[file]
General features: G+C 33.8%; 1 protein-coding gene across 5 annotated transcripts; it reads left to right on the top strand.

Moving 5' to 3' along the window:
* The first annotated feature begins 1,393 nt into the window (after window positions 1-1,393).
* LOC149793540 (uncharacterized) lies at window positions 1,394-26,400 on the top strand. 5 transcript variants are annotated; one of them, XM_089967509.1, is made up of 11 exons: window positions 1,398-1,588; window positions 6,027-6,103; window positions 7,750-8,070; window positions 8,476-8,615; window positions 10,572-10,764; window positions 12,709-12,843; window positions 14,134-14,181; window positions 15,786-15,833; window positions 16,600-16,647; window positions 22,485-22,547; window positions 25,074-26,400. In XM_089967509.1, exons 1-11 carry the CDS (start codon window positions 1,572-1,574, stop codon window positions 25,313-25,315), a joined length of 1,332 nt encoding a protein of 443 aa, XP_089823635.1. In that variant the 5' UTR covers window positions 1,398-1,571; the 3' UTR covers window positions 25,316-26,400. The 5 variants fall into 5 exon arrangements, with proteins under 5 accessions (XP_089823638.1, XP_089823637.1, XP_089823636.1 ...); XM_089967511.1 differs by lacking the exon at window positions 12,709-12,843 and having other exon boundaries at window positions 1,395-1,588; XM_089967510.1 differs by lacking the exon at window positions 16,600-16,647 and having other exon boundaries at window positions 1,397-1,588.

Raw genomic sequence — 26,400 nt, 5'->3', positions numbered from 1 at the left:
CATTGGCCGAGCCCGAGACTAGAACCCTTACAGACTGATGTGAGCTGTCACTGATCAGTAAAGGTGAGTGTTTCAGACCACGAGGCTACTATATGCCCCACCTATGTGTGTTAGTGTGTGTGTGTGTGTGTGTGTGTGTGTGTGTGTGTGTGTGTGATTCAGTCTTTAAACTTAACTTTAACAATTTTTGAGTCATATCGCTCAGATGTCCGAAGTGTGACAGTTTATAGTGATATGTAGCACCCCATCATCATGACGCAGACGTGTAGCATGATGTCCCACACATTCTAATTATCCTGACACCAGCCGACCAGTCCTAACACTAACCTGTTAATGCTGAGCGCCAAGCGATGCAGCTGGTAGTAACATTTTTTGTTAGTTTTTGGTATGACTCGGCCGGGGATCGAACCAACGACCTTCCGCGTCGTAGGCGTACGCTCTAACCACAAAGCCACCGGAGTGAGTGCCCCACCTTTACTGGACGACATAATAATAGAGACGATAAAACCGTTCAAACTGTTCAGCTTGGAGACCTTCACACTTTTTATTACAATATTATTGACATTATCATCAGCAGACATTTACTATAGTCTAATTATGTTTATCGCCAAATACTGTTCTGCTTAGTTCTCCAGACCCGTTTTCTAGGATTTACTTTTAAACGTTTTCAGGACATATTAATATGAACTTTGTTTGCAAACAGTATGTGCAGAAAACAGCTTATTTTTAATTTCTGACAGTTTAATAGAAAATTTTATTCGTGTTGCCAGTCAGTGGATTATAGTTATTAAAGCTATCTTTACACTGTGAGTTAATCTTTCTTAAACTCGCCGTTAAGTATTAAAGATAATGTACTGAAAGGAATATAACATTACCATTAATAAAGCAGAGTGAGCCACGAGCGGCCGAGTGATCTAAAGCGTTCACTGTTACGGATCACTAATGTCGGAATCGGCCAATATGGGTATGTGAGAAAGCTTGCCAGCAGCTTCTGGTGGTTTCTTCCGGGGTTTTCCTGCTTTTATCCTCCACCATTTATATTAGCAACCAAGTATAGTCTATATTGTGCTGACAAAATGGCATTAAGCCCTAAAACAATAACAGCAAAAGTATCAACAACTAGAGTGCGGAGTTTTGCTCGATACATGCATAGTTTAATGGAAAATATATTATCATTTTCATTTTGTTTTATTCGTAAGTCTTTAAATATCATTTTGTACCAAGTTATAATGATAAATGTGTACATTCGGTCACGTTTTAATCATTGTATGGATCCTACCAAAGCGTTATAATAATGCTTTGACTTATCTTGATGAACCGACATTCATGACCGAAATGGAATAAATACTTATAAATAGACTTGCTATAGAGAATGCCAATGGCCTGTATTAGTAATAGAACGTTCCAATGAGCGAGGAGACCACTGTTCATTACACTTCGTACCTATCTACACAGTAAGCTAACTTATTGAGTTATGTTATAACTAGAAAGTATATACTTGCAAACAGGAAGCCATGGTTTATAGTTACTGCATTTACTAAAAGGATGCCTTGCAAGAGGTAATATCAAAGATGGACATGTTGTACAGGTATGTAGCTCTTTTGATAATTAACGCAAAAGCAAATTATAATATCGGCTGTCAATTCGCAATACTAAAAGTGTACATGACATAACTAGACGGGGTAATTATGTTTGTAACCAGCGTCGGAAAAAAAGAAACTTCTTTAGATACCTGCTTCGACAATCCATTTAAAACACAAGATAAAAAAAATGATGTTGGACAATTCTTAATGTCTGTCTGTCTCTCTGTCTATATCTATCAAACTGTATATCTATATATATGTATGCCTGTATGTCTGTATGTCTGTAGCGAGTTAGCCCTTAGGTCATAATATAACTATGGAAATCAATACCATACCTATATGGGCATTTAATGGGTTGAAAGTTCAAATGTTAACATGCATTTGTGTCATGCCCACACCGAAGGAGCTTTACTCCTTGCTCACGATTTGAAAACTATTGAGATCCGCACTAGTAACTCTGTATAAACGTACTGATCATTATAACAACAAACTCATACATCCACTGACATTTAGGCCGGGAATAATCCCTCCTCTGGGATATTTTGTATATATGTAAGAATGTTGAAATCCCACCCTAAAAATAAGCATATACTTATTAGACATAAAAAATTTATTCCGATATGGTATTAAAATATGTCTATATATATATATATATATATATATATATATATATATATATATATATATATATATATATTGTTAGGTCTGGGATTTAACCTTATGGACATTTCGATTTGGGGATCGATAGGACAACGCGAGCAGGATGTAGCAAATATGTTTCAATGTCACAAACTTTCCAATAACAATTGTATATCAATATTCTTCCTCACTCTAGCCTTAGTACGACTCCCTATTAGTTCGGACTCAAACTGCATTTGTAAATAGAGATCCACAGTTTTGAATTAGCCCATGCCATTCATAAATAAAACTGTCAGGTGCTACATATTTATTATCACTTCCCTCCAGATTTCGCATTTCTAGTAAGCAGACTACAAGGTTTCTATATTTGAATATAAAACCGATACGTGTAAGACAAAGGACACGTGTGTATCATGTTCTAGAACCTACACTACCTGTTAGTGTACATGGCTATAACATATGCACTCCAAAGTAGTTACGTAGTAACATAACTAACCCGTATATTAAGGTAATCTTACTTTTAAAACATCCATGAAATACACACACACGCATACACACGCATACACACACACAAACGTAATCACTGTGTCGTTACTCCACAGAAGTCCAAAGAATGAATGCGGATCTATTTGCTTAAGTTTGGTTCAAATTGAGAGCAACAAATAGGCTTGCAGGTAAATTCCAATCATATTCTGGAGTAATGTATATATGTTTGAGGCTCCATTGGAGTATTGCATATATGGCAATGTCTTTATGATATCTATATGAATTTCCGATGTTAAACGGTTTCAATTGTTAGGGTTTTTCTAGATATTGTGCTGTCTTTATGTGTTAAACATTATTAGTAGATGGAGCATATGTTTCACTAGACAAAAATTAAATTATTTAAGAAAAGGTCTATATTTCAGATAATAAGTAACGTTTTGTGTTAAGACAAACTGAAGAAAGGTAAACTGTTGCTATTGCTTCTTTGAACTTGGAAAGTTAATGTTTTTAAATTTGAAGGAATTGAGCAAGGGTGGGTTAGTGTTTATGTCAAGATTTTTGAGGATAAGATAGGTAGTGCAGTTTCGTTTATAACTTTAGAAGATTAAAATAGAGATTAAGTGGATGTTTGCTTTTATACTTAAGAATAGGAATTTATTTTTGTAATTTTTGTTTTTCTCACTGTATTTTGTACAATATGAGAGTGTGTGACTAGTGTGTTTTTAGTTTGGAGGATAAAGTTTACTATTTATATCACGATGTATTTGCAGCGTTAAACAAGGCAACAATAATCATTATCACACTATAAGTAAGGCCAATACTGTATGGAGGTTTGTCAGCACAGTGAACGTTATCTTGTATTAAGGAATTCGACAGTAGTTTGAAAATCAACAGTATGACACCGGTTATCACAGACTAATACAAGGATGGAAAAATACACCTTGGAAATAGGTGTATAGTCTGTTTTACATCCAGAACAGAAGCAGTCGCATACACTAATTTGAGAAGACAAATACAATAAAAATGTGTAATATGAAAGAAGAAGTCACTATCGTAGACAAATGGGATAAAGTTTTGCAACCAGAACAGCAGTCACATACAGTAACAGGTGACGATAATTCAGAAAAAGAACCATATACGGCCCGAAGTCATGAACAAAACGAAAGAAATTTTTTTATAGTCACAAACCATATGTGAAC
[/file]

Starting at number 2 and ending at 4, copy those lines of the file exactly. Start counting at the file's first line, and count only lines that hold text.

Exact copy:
Moving 5' to 3' along the window:
* The first annotated feature begins 1,393 nt into the window (after window positions 1-1,393).
* LOC149793540 (uncharacterized) lies at window positions 1,394-26,400 on the top strand. 5 transcript variants are annotated; one of them, XM_089967509.1, is made up of 11 exons: window positions 1,398-1,588; window positions 6,027-6,103; window positions 7,750-8,070; window positions 8,476-8,615; window positions 10,572-10,764; window positions 12,709-12,843; window positions 14,134-14,181; window positions 15,786-15,833; window positions 16,600-16,647; window positions 22,485-22,547; window positions 25,074-26,400. In XM_089967509.1, exons 1-11 carry the CDS (start codon window positions 1,572-1,574, stop codon window positions 25,313-25,315), a joined length of 1,332 nt encoding a protein of 443 aa, XP_089823635.1. In that variant the 5' UTR covers window positions 1,398-1,571; the 3' UTR covers window positions 25,316-26,400. The 5 variants fall into 5 exon arrangements, with proteins under 5 accessions (XP_089823638.1, XP_089823637.1, XP_089823636.1 ...); XM_089967511.1 differs by lacking the exon at window positions 12,709-12,843 and having other exon boundaries at window positions 1,395-1,588; XM_089967510.1 differs by lacking the exon at window positions 16,600-16,647 and having other exon boundaries at window positions 1,397-1,588.